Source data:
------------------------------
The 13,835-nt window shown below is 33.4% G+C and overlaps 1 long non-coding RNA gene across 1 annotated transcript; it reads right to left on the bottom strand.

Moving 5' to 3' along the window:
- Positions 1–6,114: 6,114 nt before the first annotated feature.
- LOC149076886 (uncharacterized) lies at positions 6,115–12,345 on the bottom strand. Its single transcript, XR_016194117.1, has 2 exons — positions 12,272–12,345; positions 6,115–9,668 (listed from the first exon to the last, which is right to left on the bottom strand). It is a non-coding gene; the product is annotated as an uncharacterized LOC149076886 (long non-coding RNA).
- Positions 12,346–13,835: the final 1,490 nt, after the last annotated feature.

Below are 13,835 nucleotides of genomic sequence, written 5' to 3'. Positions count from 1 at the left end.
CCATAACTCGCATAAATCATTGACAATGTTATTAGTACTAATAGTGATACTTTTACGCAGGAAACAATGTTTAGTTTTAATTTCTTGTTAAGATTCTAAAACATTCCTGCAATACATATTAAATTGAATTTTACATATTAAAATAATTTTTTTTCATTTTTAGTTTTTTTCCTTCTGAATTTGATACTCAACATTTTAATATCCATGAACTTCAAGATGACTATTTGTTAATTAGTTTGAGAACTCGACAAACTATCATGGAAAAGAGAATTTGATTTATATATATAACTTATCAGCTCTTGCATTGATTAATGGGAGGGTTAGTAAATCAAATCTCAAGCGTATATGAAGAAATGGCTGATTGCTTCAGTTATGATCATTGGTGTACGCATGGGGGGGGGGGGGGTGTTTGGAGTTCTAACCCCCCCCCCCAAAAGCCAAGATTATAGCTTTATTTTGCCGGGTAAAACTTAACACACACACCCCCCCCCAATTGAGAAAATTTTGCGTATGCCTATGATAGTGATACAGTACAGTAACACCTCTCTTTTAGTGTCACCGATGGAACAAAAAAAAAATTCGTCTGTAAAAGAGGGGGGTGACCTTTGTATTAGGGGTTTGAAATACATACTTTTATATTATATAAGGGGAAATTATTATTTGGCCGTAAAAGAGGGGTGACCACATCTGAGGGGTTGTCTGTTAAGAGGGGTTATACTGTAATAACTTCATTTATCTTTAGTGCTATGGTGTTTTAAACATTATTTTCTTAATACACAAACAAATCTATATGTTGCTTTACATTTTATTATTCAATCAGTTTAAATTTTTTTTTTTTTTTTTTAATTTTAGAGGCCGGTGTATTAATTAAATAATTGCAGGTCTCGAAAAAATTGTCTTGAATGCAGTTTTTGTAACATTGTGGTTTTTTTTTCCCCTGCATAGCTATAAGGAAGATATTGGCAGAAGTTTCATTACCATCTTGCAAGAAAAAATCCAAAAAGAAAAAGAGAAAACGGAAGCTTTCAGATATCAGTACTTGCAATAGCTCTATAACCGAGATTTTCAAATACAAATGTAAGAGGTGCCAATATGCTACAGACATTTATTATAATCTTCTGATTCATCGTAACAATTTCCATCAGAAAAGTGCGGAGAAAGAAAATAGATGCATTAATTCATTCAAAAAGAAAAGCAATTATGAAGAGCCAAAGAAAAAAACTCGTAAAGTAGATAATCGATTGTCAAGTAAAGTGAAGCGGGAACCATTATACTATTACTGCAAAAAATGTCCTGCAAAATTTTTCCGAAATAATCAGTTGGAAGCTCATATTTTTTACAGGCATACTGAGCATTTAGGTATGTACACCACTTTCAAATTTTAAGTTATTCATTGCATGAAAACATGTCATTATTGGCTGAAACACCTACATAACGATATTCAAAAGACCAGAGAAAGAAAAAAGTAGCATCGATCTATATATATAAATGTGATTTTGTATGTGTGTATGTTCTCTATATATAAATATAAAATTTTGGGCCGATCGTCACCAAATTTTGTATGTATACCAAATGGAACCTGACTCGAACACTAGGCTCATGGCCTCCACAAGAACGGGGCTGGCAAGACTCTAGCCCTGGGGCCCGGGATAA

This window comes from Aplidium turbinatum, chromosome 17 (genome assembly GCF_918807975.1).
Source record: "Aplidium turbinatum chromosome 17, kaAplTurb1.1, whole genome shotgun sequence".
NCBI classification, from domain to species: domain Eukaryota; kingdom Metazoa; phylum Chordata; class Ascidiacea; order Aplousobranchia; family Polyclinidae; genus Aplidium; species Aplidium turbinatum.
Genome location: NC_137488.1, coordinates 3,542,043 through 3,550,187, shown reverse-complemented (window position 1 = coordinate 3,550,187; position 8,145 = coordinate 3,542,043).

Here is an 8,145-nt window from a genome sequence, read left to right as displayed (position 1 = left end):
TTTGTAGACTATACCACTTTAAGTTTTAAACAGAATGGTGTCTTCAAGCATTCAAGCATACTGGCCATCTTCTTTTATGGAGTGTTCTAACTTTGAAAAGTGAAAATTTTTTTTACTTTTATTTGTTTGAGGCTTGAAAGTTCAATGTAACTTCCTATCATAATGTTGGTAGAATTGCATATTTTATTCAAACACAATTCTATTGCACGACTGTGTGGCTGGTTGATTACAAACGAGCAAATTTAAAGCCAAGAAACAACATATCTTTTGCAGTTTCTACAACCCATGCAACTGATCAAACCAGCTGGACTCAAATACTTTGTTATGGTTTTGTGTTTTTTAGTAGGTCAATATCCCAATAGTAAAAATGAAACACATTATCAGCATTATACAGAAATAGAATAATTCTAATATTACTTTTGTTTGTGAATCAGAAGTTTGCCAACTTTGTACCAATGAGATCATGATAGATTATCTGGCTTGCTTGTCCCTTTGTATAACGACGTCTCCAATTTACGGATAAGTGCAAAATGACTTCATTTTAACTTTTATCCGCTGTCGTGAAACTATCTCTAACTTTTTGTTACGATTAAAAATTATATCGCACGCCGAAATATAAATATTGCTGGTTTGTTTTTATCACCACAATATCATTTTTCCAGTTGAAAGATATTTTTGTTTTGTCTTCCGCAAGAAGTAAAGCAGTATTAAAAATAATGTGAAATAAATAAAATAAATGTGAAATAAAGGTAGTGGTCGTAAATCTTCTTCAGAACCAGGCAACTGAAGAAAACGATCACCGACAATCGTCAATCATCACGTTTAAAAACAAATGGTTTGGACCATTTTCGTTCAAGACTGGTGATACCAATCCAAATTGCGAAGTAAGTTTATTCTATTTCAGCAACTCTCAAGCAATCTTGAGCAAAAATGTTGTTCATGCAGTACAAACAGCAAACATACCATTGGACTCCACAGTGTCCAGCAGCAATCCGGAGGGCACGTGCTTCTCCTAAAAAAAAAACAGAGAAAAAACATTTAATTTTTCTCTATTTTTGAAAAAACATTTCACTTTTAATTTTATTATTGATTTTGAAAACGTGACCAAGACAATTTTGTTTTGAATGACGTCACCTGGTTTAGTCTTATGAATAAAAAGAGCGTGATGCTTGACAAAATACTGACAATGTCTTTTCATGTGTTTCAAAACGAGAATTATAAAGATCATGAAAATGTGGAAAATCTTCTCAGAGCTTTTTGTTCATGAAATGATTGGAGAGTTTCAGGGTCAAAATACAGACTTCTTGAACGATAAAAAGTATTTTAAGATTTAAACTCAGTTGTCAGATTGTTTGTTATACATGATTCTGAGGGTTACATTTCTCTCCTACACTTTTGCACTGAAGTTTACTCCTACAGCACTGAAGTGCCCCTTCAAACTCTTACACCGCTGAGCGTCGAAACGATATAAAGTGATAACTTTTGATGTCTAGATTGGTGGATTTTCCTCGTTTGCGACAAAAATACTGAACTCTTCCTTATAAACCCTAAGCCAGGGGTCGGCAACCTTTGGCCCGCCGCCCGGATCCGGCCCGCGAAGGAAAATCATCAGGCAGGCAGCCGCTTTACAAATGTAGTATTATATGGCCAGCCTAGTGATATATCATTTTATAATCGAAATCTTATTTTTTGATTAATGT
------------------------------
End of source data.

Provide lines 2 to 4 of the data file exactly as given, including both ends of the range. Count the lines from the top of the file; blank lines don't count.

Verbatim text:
Moving 5' to 3' along the window:
- Positions 1–6,114: 6,114 nt before the first annotated feature.
- LOC149076886 (uncharacterized) lies at positions 6,115–12,345 on the bottom strand. Its single transcript, XR_016194117.1, has 2 exons — positions 12,272–12,345; positions 6,115–9,668 (listed from the first exon to the last, which is right to left on the bottom strand). It is a non-coding gene; the product is annotated as an uncharacterized LOC149076886 (long non-coding RNA).